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Tennessee bill would block incentives to companies from ‘countries of concern’


(The Center. Square) – A bill adding tax credits for research and development from energy and tech companies along with banning tax credits and incentives for countries of concern passed the Tennessee House Government Operations Committee on Monday.

A fiscal note on House Bill 1843 noted it would cost Tennessee $43.2 million in fiscal year 2025, $113.8 million in 2026 and $127.0 million in 2028. The note says the state will begin seeing increased state funds from the bill starting with $68.3 million in 2036 and $164.8 million in 2037.

China, Iran, North Korea, Cuba, Venezuela and the Syrian Arab Republic are listed as countries of concern. Rep. John Ragan, R-Oak Ridge, sponsored the bill and said the list came from the U.S. State Department.

Other states, such as Florida, have taken targeted actions to block the countries of concern.

Ragan said the tax credits would “help keep our energy and tech companies on the cutting edge” by writing off research and development expenses.

The Allied Investments in Tennessee Act would allow businesses to immediately deduct depreciable assets in their first year being used or the year that the costs related to research and development of the experimental expenditures occur.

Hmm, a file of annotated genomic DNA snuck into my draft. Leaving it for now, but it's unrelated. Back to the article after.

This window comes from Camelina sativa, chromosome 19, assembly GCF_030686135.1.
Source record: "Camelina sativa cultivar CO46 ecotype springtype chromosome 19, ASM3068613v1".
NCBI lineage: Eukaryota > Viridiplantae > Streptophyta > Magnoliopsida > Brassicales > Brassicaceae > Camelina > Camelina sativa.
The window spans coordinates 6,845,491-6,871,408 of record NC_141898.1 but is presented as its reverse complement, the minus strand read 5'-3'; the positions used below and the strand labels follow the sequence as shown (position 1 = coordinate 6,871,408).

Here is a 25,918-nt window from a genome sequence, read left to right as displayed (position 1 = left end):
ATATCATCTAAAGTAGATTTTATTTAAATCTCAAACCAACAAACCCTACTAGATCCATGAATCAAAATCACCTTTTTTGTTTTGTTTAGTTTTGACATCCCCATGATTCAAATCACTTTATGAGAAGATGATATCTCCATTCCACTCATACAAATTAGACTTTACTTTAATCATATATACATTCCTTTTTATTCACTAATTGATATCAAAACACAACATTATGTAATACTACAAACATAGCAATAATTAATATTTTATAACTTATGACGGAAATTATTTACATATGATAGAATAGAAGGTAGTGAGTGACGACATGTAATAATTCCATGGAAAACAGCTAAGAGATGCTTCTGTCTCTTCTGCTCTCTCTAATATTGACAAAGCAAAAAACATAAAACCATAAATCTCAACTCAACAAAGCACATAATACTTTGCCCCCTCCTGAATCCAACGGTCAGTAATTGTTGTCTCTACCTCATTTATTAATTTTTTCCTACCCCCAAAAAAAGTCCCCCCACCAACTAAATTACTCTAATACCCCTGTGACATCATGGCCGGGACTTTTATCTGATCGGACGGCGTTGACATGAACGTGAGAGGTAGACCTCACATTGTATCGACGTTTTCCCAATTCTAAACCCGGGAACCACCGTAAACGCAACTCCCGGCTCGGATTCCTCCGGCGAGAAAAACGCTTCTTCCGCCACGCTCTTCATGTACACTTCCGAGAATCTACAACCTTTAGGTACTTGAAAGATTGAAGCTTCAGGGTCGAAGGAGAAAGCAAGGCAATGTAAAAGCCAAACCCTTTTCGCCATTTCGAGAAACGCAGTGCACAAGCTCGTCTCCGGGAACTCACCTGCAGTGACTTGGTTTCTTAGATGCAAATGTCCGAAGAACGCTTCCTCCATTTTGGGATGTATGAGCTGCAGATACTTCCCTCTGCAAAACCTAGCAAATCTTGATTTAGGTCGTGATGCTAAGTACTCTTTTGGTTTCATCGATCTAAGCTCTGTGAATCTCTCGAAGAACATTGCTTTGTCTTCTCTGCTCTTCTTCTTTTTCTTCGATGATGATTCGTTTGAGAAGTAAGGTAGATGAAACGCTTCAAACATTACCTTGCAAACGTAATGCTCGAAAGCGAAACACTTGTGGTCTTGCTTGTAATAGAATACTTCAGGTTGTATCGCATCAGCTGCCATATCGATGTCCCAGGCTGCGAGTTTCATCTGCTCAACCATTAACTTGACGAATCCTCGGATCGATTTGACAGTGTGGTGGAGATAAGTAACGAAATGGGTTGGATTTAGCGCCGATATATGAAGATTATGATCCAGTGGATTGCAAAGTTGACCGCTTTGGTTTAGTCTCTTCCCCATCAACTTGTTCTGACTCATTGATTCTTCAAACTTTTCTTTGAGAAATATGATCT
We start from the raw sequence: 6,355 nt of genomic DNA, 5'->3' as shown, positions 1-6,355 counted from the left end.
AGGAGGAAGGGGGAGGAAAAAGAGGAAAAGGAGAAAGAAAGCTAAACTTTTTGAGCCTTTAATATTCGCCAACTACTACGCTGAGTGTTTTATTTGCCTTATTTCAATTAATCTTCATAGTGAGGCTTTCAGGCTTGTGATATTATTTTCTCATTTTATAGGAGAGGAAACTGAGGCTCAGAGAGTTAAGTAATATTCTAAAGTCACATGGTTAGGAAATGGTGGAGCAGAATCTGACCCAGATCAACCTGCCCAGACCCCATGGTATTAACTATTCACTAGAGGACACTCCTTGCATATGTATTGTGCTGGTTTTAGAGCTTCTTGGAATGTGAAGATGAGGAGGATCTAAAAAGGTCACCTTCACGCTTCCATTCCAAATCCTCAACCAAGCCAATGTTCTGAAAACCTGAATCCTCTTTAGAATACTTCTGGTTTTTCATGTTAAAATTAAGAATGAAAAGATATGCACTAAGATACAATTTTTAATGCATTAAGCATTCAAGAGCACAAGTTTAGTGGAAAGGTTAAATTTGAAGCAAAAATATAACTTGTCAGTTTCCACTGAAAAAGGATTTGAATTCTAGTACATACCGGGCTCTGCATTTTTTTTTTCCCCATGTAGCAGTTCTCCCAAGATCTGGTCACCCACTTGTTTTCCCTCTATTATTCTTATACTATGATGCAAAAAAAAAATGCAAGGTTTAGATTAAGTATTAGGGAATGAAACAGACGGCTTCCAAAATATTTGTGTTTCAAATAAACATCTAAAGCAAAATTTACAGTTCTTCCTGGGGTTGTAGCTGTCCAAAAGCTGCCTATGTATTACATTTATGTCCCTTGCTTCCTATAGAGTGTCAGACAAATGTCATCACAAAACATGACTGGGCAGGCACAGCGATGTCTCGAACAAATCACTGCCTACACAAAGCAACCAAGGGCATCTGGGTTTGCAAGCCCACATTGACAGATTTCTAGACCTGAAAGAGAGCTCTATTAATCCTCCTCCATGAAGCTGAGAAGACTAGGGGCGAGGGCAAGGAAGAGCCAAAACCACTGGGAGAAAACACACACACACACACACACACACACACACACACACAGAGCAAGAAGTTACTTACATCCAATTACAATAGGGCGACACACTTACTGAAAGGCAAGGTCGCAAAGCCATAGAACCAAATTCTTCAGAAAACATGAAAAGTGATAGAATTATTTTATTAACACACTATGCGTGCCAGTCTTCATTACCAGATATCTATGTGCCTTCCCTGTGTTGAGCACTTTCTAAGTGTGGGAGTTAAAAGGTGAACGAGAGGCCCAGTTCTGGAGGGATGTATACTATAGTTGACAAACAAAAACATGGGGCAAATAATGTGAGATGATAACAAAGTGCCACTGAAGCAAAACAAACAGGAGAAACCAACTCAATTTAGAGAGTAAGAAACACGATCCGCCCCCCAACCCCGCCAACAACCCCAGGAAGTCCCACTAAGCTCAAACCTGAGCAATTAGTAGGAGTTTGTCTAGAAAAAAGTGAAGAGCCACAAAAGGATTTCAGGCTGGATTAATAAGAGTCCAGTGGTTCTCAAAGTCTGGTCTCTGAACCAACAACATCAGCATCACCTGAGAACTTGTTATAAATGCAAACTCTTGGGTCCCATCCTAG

Ragan noted China is known to steal intellectual property and the purpose of this bill is to block Chinese companies and others on the list from taking incentives and stealing U.S. technology.

Rep. Justin Jones, D-Nashville, asked Ragan why he would target people from those parts of the world with a bill.

“I have had the opportunity to serve in that part of the world,” Ragan said. “I have worked with people over there that live there and I have the highest affection and respect and admiration for them. I have also had to stand against those bent on killing me and my comrades. I resent your implication that this is somehow against those that come to this country for good reasons. This is against those who would do us harm, injury, and steal from us.”

A fiscal note on the bill says that 27 projects between the Tennessee Department of Economic Community Development and companies in countries of concern could be impacted by the bill.

Ragan noted the TNECD told him sometimes it is difficult to identify the country where third-party suppliers are but the department will do its best to resolve those questions.

The fiscal note says the bill would require TNECD to add 20 additional positions (10 Attorney positions, five data and research specialist positions, five auditors positions) at a cost of $2.3 million starting in the 2024-25 fiscal year.